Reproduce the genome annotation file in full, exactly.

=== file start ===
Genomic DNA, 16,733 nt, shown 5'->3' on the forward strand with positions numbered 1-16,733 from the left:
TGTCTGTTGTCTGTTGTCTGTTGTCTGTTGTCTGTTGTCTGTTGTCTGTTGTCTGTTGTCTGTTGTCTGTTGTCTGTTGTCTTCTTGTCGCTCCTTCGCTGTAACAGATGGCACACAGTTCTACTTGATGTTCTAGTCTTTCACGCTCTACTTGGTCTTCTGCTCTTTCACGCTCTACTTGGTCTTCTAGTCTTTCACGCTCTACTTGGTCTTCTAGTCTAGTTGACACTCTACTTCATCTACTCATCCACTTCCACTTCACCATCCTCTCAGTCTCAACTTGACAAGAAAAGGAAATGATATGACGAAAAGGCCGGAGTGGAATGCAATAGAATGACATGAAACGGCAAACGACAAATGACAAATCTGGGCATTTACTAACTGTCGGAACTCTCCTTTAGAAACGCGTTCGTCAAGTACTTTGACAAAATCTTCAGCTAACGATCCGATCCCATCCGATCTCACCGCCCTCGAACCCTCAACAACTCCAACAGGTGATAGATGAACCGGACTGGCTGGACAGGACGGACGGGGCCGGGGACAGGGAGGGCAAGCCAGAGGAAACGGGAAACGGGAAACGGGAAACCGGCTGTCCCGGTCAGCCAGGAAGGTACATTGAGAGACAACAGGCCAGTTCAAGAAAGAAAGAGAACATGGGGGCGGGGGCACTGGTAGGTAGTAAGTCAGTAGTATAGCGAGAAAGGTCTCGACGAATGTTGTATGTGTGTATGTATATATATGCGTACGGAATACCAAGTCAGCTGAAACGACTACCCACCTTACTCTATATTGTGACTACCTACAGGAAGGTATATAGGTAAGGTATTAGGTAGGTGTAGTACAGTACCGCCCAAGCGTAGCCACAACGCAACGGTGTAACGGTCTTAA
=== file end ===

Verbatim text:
Genomic DNA, 16,733 nt, shown 5'->3' on the forward strand with positions numbered 1-16,733 from the left:
TGTCTGTTGTCTGTTGTCTGTTGTCTGTTGTCTGTTGTCTGTTGTCTGTTGTCTGTTGTCTGTTGTCTGTTGTCTGTTGTCTTCTTGTCGCTCCTTCGCTGTAACAGATGGCACACAGTTCTACTTGATGTTCTAGTCTTTCACGCTCTACTTGGTCTTCTGCTCTTTCACGCTCTACTTGGTCTTCTAGTCTTTCACGCTCTACTTGGTCTTCTAGTCTAGTTGACACTCTACTTCATCTACTCATCCACTTCCACTTCACCATCCTCTCAGTCTCAACTTGACAAGAAAAGGAAATGATATGACGAAAAGGCCGGAGTGGAATGCAATAGAATGACATGAAACGGCAAACGACAAATGACAAATCTGGGCATTTACTAACTGTCGGAACTCTCCTTTAGAAACGCGTTCGTCAAGTACTTTGACAAAATCTTCAGCTAACGATCCGATCCCATCCGATCTCACCGCCCTCGAACCCTCAACAACTCCAACAGGTGATAGATGAACCGGACTGGCTGGACAGGACGGACGGGGCCGGGGACAGGGAGGGCAAGCCAGAGGAAACGGGAAACGGGAAACGGGAAACCGGCTGTCCCGGTCAGCCAGGAAGGTACATTGAGAGACAACAGGCCAGTTCAAGAAAGAAAGAGAACATGGGGGCGGGGGCACTGGTAGGTAGTAAGTCAGTAGTATAGCGAGAAAGGTCTCGACGAATGTTGTATGTGTGTATGTATATATATGCGTACGGAATACCAAGTCAGCTGAAACGACTACCCACCTTACTCTATATTGTGACTACCTACAGGAAGGTATATAGGTAAGGTATTAGGTAGGTGTAGTACAGTACCGCCCAAGCGTAGCCACAACGCAACGGTGTAACGGTCTTAA